Ilyas Ahmed :: The Aquarium Drunkard Interview

On his new record Closer to Stranger, Portland guitarist and singer Ilyas Ahmed picks up the threads that run through his numerous solo records and collaborations with Liz Harris of Grouper and Dreamboat (with Matt Carlson and Jonathan Sielaff of Golden Retriever) and ties them into dreamy new knots.

It represents Ahmed's "one-man band" ambitions, packed with electric and acoustic guitars, Fender Rhodes, patient, steady drums, and washes of synthesizer (Sielaff shows up to play some gorgeous sax on album highlight "Zero For Below"), which add up to a sound equally rooted in psych-folk lonerism and the avant-garde. It's a mellow, often comforting album, but there are complicated concerns running throughout, meditations on "uneasy identity politics during times of unreason, seeking peace amidst chaos," Ahmed's label MIE states.

Recently, AD caught up with Ahmed to dig deeper into Closer to Stranger's unique vibe.

Aquarium Drunkard: This record is mostly just you, but it's expansive. It sounds like a band record much more than a "solo guitarist" kind of deal. How did you get the album to that place?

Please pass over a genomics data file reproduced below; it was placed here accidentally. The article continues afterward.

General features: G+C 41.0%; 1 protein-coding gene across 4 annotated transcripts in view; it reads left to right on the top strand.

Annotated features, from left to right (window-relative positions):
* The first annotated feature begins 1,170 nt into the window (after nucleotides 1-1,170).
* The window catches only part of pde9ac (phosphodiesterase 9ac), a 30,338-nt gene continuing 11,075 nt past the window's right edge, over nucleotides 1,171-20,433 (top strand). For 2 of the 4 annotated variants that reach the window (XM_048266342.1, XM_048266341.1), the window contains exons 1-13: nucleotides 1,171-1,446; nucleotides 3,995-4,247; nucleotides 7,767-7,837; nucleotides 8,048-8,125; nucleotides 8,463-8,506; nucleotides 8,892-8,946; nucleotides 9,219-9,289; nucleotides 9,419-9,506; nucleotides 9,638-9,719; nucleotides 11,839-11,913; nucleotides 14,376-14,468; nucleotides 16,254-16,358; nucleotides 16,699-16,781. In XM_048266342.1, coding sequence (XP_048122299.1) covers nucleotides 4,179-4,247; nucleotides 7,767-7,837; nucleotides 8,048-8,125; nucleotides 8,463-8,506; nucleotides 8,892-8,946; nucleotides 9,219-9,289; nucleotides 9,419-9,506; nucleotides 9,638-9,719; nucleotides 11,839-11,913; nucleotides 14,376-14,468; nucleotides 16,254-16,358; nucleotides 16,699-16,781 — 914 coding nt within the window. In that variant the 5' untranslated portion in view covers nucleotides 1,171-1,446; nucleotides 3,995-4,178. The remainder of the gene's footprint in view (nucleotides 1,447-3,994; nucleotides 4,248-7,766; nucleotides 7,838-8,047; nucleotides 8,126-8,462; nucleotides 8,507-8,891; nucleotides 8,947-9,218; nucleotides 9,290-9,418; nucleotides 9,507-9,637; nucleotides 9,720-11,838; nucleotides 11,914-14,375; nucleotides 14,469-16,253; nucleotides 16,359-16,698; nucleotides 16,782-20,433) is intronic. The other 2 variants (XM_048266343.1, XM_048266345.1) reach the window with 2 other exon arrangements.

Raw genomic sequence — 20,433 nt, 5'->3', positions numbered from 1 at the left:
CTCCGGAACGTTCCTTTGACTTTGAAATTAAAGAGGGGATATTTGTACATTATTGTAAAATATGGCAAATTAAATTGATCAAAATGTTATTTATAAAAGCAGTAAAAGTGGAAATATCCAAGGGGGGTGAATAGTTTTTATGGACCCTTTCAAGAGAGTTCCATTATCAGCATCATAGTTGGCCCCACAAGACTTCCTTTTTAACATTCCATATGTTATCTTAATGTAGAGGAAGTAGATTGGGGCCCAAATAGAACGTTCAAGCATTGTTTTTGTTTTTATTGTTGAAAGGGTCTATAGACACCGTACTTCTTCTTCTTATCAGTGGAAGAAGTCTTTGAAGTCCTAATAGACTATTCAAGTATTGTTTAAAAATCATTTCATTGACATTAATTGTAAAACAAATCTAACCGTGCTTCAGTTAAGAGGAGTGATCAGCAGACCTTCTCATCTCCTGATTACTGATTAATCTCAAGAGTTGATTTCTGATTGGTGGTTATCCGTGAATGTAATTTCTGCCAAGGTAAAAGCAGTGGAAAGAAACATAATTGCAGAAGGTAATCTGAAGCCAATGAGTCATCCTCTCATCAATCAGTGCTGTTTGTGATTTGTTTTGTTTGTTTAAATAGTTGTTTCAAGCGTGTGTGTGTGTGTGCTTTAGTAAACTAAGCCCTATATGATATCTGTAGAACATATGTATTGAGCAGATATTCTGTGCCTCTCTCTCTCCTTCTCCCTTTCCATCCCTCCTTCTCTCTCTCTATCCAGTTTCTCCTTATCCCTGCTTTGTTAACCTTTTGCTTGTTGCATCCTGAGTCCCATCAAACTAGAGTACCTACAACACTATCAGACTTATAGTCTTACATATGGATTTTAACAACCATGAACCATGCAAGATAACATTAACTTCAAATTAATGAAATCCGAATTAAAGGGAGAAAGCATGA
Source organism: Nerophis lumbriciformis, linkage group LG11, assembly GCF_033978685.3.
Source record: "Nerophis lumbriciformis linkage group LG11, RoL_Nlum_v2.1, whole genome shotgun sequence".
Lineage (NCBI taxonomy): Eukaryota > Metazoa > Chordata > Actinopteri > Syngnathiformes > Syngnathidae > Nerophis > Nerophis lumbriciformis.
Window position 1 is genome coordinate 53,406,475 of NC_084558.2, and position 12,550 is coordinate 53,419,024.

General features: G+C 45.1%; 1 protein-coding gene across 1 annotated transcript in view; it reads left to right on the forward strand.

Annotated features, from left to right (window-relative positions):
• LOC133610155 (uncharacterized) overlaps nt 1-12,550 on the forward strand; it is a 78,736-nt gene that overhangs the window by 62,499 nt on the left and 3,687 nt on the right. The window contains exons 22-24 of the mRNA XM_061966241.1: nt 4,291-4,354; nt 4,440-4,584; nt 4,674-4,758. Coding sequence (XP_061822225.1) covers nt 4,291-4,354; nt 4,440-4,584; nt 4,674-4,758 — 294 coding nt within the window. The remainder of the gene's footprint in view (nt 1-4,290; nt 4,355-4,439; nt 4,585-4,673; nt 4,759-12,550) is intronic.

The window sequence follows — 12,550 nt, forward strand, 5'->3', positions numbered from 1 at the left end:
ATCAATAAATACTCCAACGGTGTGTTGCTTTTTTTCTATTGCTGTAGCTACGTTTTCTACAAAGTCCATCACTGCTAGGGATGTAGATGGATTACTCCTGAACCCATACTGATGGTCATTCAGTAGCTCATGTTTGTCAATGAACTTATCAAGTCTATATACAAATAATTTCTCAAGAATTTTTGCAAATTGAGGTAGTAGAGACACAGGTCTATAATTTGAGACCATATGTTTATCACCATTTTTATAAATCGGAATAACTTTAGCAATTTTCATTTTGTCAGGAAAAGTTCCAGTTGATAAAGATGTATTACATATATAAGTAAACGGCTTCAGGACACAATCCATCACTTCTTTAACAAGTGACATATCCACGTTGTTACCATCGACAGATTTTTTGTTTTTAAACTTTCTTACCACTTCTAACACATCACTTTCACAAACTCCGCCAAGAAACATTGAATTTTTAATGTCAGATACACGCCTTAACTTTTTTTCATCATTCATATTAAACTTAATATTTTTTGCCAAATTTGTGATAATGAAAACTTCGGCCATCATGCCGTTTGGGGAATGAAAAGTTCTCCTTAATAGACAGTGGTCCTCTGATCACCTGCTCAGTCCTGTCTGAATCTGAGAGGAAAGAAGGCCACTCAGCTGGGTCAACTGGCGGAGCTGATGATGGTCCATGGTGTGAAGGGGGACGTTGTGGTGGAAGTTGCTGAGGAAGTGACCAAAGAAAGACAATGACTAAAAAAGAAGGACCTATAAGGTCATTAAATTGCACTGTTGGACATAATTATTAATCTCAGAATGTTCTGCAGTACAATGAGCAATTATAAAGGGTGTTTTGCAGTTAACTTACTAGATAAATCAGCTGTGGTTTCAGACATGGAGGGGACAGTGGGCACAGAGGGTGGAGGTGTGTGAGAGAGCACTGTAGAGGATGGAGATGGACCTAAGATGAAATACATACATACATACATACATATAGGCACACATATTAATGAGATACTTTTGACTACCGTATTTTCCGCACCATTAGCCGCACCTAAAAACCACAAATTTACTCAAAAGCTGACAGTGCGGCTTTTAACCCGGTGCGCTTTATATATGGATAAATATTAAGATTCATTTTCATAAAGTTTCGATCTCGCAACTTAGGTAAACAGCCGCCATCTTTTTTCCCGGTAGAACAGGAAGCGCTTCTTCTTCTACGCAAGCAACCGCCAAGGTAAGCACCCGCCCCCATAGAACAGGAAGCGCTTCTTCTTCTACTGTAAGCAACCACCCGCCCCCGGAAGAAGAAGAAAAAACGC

Ilyas Ahmed: I certainly listen to a lot of solo performers, but I think the archetype in my head -- what I think about when I think about music -- is a band. I think almost across the board, my solo records have been this "imaginary band" situation. I listen to a lot of different music and always think, "What would happen if I crossed this with this?" [Laughs]

Ilyas Ahmed :: Meditation On The Split Self

Only the good shit. Aquarium Drunkard is powered by its patrons. Keep the servers humming and help us continue doing it by pledging your support.

To continue reading, become a member or log in.